Dan wakes up at 5.30am every day.
He starts his daily routine by studying for a few hours. He is currently on a technical placement with Carillion and is training to become an electrician.
At 8am, work on site starts. Dan shadows the Carillion facility managers, who are providing facilities services for a local prison, around the site: it’s a great opportunity for Dan to put his studying into practice.
Work finishes at 4.30pm and after this he is given two-and-a-half hours of free time. He usually spends it eating his dinner and socialising.
At 7pm, Dan is escorted back to his cell. Another two hours will be spent studying before he starts this routine over again the next day.
Dan is serving a custodial sentence, but is enrolled on the training programme with the contractor while serving time.
You could hear a pin dropping while Dan told his story to delegates attending the launch of Carillion’s ’Breaking Down One Million Barriers’ campaign.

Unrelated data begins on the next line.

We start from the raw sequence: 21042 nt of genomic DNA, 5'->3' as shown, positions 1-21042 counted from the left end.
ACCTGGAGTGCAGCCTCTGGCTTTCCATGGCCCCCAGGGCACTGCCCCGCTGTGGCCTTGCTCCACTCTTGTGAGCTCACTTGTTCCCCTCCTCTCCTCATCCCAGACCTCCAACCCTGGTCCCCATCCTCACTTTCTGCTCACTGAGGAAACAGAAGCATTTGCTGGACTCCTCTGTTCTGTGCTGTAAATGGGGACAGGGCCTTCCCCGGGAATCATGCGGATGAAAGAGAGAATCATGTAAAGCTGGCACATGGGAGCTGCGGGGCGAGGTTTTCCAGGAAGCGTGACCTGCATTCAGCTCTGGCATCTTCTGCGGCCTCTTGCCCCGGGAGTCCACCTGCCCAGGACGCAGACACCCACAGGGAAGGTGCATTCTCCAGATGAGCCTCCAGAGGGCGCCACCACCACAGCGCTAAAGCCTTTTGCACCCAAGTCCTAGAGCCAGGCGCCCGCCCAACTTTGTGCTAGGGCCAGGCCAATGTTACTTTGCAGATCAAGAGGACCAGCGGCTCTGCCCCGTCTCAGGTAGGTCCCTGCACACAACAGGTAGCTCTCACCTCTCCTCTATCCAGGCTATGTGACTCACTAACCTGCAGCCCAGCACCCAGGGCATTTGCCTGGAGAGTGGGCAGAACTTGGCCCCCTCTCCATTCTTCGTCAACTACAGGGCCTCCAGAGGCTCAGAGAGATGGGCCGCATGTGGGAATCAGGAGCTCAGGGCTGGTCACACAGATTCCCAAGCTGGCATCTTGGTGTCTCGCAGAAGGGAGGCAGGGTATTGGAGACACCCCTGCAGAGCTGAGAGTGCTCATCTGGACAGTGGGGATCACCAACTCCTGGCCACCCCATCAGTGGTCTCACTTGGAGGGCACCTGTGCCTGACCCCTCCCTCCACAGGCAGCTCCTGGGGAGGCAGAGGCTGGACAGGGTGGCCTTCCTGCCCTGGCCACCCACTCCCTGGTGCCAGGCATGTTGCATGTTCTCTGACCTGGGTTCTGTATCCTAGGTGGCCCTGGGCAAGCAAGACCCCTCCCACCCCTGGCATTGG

The contractor has pledged to help one million people from disadvantaged backgrounds into the industry. As well as prisoners like Dan, Carillion is supporting people who face more obstacles than most into employment, such as those who are homeless, ex-military personnel.
CN talked to the firm’s CEO Richard Howson more generally about how being more inclusive can benefit a business after the launch of the campaign.
Mr Howson said embracing diversity is one key way to do this, as construction has been “far too male-dominated for far too long”.
Certainly, opening the industry’s doors and offering opportunities to a broader spectrum of people can be hugely positive.
Different sets of viewpoints, experiences and skills will only help to make businesses more all-rounded, more dynamic and more exciting – attractive qualities in an employer for prospective talent looking to enter into the industry.
And most importantly, it makes for a good business model.
What is arguably most powerful is the impact our industry could have when extending opportunities to those who need it most.
“The fact that I may be considered for a job with Carillion is invaluable,” Dan explains. “Without an opportunity like this, I could face homelessness.
“A lot of us want the chance to move on. We know we’re a burden on society, but there is a chance for a positive future.”
Investing in Talent
This year’s Construction Investing in Talent awards features a new ‘outreach’ category.
The award seeks to recognise those companies going the extra mile to raise awareness of the construction industry and recruit people from outside the industry to new roles in construction.